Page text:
When asked in an interview how you know when your manuscript is submission-ready, agent Eddie Schneider said, “If you’ve edited to the point where you feel like you’re just pushing words around and your eyes are going to melt out of your skull and pool between the lines, you’re getting close.”
That would be a pretty good description of the state I’m in with regards to most of the novel I’m polishing up (with the possible exception of the new material added to the last draft). There are sections of In the Shadow of the She-Wolf that I’ve poured over so many times I have them memorized. Although of course Mr. Schneider is right about the importance of thoroughly polishing a manuscript, I would never recommend that anyone put as many hours of their life into one book as I have with this one.
This book is one of the reasons I feel strongly about the importance of writing a novel fairly rapidly — at least, getting down the entire first draft within a few months, if possible. In fact, I might say the best scenario would be to write a complete draft in a month or so, and then to not look at it for six months, or even a year. That way you have both the cohesiveness in the creative process and the distance to look at it with true objectivity when you’re ready to revise. Continue reading
Though it’s especially disappointing when I was so excited about my chosen project for the Write-a-thon this year, I’ve realized it’s just not a good time to work on something so demanding. To make sure I accomplish something meaningful during the remainder of the six weeks, I’ve decided only to focus on doing the final edits of the novel I’m about to start querying, In the Shadow of the She-Wolf. (More specifically, the first volume of that novel, since I split the book into three parts last year.) My father (retired English prof), is proofreading the manuscript, and I’m very close to the end now.
This is the book that acquired the infamous title of ‘NFH’ (Novel from Hell), because it’s been through so many drafts–both drastic rewrites and the kind that mostly involve nitpicking and polishing the language–over so many years. So I find it quite curious that I’m actually finding typographical errors in the manuscript, if only very occasionally. And I would describe myself as a pretty good proofreader. (When Virginia Kidd reviewed a much earlier incarnation of this novel many years ago, one of the things she complimented me on was how clean the manuscript was, and I did the final polish on that version entirely on my own.)
Since there was new material added to the first volume, it doesn’t surprise me when my father or I find errors in those sections, but the rest of it has been combed through multiple times by three beta readers, and countless times by myself. Clearly this is exactly why some people recommend reading backwards when proofreading; the human brain will often ‘auto-correct’, filling in what it knows should be in a sentence or phrase when something is missing or incorrect.
I think we’d all like to believe that when we set a goal that’s truly important to us, we’ll be able to stick with it no matter what life throws at us. But when the difficulties are serious, there comes a point when you have to recognize that you’re not superhuman and something has to give.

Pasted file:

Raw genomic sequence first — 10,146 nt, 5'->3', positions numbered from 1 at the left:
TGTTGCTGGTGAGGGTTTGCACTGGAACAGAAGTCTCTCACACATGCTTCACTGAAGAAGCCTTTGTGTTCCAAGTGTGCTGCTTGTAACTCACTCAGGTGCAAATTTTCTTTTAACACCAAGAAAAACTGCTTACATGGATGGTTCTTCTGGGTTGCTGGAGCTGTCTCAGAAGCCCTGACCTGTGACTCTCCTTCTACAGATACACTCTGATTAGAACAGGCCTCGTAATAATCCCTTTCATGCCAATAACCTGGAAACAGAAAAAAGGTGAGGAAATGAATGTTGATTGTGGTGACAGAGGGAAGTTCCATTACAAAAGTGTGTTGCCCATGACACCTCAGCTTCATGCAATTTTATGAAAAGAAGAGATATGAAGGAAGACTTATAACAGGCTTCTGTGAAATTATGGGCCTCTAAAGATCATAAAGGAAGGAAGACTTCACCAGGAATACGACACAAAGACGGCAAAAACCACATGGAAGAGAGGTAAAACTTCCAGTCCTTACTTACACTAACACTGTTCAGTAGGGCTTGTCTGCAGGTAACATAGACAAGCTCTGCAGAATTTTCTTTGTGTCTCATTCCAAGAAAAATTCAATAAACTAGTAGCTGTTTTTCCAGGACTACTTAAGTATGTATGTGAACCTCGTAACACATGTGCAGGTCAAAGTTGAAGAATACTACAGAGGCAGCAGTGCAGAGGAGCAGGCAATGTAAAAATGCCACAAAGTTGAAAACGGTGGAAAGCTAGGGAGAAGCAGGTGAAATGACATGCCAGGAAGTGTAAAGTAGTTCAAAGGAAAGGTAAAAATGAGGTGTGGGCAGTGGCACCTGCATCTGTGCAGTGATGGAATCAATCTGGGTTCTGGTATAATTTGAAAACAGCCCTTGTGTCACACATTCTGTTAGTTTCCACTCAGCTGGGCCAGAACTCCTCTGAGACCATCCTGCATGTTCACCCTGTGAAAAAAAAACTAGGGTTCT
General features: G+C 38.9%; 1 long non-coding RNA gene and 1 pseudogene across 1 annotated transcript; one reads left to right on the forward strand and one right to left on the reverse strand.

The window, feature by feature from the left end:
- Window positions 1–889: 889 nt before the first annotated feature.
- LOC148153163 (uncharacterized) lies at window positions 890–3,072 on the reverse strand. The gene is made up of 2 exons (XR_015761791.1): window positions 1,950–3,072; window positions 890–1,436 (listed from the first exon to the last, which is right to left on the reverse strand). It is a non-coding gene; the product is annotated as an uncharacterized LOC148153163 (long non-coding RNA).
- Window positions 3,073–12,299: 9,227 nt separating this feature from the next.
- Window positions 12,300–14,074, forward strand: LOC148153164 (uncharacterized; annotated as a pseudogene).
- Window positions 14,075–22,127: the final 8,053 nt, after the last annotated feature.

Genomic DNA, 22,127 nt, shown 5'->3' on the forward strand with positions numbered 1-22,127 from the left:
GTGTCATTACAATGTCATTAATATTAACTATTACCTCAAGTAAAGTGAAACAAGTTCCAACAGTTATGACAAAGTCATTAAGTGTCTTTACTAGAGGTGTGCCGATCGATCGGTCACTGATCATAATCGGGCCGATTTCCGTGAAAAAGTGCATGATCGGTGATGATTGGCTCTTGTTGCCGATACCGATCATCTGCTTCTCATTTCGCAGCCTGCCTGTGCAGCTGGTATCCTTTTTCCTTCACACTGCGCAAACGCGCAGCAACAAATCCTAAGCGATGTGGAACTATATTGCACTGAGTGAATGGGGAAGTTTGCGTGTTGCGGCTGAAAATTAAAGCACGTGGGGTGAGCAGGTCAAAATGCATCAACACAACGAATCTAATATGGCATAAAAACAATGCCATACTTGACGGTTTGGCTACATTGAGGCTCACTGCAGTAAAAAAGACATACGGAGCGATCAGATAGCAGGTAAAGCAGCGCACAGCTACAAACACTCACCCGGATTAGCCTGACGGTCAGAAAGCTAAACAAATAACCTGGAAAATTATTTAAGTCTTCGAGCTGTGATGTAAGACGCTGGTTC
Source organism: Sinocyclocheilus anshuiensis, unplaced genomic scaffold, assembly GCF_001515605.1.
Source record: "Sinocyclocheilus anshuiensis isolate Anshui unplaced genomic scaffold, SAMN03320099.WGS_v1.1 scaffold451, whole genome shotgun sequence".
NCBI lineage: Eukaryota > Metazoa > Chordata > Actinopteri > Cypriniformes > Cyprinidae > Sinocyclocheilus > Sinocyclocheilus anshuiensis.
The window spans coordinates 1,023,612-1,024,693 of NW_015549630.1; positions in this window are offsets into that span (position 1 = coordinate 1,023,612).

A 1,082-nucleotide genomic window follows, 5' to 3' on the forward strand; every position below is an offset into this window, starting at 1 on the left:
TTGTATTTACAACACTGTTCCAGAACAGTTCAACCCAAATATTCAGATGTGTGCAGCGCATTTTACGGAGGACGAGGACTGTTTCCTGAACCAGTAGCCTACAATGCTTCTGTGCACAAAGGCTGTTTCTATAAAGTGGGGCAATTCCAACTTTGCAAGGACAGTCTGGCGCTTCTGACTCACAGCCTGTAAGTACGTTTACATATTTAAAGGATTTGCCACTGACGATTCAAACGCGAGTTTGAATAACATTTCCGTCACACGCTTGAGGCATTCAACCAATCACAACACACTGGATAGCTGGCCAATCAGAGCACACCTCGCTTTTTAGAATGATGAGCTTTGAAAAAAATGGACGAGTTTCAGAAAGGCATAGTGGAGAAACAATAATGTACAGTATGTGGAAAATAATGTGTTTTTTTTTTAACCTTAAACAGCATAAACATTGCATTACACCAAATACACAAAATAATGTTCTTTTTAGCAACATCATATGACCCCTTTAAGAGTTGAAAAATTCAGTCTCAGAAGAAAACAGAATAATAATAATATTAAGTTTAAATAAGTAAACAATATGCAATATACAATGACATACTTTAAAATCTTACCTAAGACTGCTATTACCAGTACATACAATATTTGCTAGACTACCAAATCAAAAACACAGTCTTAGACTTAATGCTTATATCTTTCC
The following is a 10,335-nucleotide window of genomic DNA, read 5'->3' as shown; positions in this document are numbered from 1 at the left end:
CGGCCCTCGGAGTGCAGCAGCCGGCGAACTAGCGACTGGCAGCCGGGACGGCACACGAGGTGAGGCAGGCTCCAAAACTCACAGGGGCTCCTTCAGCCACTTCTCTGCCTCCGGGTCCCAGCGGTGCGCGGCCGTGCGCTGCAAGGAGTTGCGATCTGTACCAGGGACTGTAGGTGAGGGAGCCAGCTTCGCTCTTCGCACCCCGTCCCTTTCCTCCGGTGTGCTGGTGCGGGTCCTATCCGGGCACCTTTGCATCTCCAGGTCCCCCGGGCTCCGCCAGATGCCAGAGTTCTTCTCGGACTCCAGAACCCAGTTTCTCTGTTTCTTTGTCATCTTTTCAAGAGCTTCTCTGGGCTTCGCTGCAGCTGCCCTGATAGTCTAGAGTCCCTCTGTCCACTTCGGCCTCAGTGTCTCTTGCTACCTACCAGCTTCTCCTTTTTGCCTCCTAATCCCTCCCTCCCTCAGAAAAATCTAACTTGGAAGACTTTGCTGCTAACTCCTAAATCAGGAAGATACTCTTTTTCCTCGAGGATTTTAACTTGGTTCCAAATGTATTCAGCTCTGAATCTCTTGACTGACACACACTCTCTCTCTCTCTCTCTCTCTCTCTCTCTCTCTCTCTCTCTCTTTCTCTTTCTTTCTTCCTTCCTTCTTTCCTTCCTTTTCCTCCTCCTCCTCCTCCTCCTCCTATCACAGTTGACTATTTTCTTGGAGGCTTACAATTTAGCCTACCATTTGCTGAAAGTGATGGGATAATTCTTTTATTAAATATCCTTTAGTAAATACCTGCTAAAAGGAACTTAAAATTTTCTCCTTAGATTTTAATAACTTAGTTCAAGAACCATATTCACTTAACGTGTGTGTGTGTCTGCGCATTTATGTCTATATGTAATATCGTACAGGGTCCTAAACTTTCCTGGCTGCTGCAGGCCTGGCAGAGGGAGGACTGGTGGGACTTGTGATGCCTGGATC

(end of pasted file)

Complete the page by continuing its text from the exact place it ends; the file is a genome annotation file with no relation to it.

Since it certainly doesn’t help to have something else to feel bad about at a difficult time, I’d hate to give up on the Write-a-thon entirely. To accomplish at least a little bit this week, I’ve tried to take advantage of the fact that the ‘editor’ can function under duress much better than the ‘muse’. I took the only section of the original half-written manuscript of this novel that had been saved in a document (the rest was done on a typewriter), transferred it into my new working draft, and started doing a few revisions. For what it’s worth, that resulted in a substantial increase in the word count–although it also highlighted the extent of the editing I’ll need to do to in those chapters to make them fit with the new material.
This week I finished the prologue and got a start on the first chapter. Unless I were able to work on this project full time, it looks like there’s no getting around the fact that it’s going to take longer than I’d hoped; I know I can make this novel into just what I’ve envisioned from the beginning, but it’s simply going to take a lot of work. On the plus side, I’m in the honeymoon phase with the prologue right now, as it feels very strong. After I got it all down, I spent some time tweaking and polishing it. The more I worked on it, the more it made me cry–and since it relates a devastating, tragic incident, it would seem that I’ve done something right.
What’s making the first chapter go slowly is that I’m pulling in material from the original draft that was written a gazillion years ago, as I mentioned last week. Though I rarely have the kind of self-doubts some writers seem to be plagued with, sometimes I have whimsical little worries that amuse as much as worry me, and after I got everything in place on the opening page, I had a bit of a laugh when I reread it.
It popped into my head that someone might say it was ‘boring’ to open the first chapter of a novel with a description of a sunset and the thoughts of a young man who’s experiencing anxiety about his new wife, while his new wife is pulling spring vegetables in a garden . . . Then it struck me as funny, because boy, does that sound ‘literary’. (I guess I’m not kidding when I say I write literary fiction that also happens to be speculative fiction!) Continue reading